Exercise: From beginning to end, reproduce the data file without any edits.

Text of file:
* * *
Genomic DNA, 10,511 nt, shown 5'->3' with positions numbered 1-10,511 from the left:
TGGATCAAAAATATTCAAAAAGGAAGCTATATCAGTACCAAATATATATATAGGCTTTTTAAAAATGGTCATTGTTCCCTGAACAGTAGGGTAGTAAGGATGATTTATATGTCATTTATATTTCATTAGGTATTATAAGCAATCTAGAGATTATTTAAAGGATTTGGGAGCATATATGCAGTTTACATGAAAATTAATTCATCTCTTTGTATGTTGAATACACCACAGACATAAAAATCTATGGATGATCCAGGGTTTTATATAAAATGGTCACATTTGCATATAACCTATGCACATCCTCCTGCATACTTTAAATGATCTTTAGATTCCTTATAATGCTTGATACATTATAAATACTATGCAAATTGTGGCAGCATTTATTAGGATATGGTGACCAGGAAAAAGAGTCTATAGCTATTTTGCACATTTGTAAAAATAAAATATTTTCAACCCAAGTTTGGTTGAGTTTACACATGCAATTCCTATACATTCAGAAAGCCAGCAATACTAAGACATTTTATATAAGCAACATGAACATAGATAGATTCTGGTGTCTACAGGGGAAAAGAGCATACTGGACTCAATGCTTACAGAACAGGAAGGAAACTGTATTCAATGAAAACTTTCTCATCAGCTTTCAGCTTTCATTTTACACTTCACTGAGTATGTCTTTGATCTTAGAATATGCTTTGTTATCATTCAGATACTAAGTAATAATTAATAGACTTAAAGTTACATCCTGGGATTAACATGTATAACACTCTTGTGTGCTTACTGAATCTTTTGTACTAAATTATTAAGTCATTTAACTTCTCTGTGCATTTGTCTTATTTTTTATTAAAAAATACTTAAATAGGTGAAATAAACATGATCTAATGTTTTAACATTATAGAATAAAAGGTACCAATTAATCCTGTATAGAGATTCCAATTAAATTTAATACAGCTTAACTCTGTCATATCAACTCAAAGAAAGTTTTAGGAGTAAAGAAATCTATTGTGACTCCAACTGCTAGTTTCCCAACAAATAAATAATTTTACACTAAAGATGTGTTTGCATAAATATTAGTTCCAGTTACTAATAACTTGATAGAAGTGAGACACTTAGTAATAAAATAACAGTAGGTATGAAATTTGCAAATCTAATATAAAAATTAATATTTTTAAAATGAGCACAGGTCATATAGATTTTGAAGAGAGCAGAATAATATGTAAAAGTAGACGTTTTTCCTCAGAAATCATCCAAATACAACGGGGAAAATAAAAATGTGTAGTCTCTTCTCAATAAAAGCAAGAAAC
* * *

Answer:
Genomic DNA, 10,511 nt, shown 5'->3' with positions numbered 1-10,511 from the left:
TGGATCAAAAATATTCAAAAAGGAAGCTATATCAGTACCAAATATATATATAGGCTTTTTAAAAATGGTCATTGTTCCCTGAACAGTAGGGTAGTAAGGATGATTTATATGTCATTTATATTTCATTAGGTATTATAAGCAATCTAGAGATTATTTAAAGGATTTGGGAGCATATATGCAGTTTACATGAAAATTAATTCATCTCTTTGTATGTTGAATACACCACAGACATAAAAATCTATGGATGATCCAGGGTTTTATATAAAATGGTCACATTTGCATATAACCTATGCACATCCTCCTGCATACTTTAAATGATCTTTAGATTCCTTATAATGCTTGATACATTATAAATACTATGCAAATTGTGGCAGCATTTATTAGGATATGGTGACCAGGAAAAAGAGTCTATAGCTATTTTGCACATTTGTAAAAATAAAATATTTTCAACCCAAGTTTGGTTGAGTTTACACATGCAATTCCTATACATTCAGAAAGCCAGCAATACTAAGACATTTTATATAAGCAACATGAACATAGATAGATTCTGGTGTCTACAGGGGAAAAGAGCATACTGGACTCAATGCTTACAGAACAGGAAGGAAACTGTATTCAATGAAAACTTTCTCATCAGCTTTCAGCTTTCATTTTACACTTCACTGAGTATGTCTTTGATCTTAGAATATGCTTTGTTATCATTCAGATACTAAGTAATAATTAATAGACTTAAAGTTACATCCTGGGATTAACATGTATAACACTCTTGTGTGCTTACTGAATCTTTTGTACTAAATTATTAAGTCATTTAACTTCTCTGTGCATTTGTCTTATTTTTTATTAAAAAATACTTAAATAGGTGAAATAAACATGATCTAATGTTTTAACATTATAGAATAAAAGGTACCAATTAATCCTGTATAGAGATTCCAATTAAATTTAATACAGCTTAACTCTGTCATATCAACTCAAAGAAAGTTTTAGGAGTAAAGAAATCTATTGTGACTCCAACTGCTAGTTTCCCAACAAATAAATAATTTTACACTAAAGATGTGTTTGCATAAATATTAGTTCCAGTTACTAATAACTTGATAGAAGTGAGACACTTAGTAATAAAATAACAGTAGGTATGAAATTTGCAAATCTAATATAAAAATTAATATTTTTAAAATGAGCACAGGTCATATAGATTTTGAAGAGAGCAGAATAATATGTAAAAGTAGACGTTTTTCCTCAGAAATCATCCAAATACAACGGGGAAAATAAAAATGTGTAGTCTCTTCTCAATAAAAGCAAGAAAC